Sadly our gay wedding was not recognised in law, but I know on a higher level it was recorded in the universal register of love. Harry had found a Barbadian friend who was pleased to officiate, and he did a truly beautiful job. He stood before us in the lush gardens of Harry's mansion and spoke the words which would bind us together.
"Dearest Friends," he smiled. "It is wonderful to be here and to share in this important day in the lives of Richard and Nigel. They will today declare a love for one another which transcends the mere laws of mankind, and registers their union in the higher court of Heaven."
Everything he said was so wonderfully perfect and captured totally our feelings. And so it was our two lives became one. After the ceremony, we had a small celebration with the group of guests who had witnessed our union, with them all returning home the next day to leave us alone on that island paradise.
The beautiful warm sunshine was a true elixir for Dickie, and every day he regained more of his strength. But sadly his sight remained steadfastly switched off.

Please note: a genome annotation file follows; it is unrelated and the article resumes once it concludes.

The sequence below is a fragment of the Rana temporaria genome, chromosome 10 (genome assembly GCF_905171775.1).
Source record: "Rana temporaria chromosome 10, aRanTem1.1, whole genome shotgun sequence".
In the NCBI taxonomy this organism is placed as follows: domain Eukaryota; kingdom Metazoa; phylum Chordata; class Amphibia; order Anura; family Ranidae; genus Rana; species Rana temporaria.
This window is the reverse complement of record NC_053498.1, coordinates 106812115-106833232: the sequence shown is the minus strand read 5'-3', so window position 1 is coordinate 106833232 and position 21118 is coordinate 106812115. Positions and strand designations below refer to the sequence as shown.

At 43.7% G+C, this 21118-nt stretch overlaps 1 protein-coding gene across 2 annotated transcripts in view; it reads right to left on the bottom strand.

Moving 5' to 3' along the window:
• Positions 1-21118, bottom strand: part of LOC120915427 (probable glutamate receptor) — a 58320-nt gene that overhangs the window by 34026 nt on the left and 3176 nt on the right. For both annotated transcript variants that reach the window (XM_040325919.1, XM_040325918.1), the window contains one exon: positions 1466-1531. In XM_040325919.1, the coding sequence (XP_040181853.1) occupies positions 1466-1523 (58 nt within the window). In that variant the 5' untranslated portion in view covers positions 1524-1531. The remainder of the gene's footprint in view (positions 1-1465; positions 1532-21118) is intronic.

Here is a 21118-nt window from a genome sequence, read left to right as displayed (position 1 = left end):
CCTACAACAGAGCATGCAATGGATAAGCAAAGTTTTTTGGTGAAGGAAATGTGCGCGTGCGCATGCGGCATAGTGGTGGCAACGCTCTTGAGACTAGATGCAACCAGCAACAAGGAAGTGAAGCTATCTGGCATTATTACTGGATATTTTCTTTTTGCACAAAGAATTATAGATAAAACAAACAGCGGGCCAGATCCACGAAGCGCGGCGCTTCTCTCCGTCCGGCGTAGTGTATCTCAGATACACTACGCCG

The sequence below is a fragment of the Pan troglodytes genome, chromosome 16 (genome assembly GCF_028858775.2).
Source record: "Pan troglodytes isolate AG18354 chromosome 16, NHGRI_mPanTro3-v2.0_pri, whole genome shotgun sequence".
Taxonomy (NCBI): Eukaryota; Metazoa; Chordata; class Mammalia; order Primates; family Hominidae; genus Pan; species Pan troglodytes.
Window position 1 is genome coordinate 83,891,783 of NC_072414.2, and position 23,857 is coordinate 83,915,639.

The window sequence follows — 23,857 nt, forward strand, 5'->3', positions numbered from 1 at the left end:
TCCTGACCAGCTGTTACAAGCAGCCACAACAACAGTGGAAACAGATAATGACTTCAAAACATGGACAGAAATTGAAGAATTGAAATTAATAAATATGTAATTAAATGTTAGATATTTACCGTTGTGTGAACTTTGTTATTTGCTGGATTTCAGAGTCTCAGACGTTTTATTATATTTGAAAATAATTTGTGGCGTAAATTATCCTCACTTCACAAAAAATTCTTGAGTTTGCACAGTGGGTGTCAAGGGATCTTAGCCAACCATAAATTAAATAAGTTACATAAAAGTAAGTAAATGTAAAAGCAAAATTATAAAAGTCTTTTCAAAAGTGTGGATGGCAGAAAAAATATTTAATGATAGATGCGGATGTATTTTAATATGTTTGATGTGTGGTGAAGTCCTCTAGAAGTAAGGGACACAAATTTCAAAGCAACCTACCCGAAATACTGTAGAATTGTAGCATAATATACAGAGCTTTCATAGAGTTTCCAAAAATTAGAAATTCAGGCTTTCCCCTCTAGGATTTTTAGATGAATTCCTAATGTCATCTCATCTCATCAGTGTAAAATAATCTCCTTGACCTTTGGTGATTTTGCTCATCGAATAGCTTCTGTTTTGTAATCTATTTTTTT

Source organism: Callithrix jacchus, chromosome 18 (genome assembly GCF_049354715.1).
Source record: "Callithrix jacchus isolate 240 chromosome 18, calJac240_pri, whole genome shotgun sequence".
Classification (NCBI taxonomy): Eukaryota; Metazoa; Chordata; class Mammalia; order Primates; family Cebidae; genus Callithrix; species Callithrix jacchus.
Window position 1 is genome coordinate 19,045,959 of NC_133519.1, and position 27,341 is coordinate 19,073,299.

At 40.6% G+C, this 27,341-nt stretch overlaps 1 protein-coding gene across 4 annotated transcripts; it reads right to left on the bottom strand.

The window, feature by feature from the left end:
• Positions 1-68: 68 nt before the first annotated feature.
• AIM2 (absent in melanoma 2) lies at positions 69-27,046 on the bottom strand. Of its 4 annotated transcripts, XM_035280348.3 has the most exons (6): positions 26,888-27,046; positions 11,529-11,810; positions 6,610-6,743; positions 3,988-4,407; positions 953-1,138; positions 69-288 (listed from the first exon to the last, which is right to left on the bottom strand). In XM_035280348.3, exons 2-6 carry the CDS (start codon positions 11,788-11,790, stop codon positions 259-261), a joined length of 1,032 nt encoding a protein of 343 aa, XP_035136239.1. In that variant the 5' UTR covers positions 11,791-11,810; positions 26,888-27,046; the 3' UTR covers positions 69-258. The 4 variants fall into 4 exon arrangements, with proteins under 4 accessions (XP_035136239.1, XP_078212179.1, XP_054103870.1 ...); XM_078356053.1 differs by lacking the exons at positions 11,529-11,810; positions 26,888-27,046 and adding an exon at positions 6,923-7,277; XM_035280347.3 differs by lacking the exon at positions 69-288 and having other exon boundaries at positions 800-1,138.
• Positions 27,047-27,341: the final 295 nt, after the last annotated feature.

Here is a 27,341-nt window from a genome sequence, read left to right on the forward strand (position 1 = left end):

For endless hours we lay on the beach soaking up the sunshine. We would swim, laugh and splash about in that clear blue Caribbean water. Everything was so beautiful, but Dickie could see none of it.
"I want to go out to the reef," he said one day. "I want us both to go out there in a glass bottom boat and see the fish."
"But -," I could not bring myself to state the obvious.
"I want to see the fish and all their colours," he said. "I know I can not use my own eyes but you can see them for me and tell me what they look like."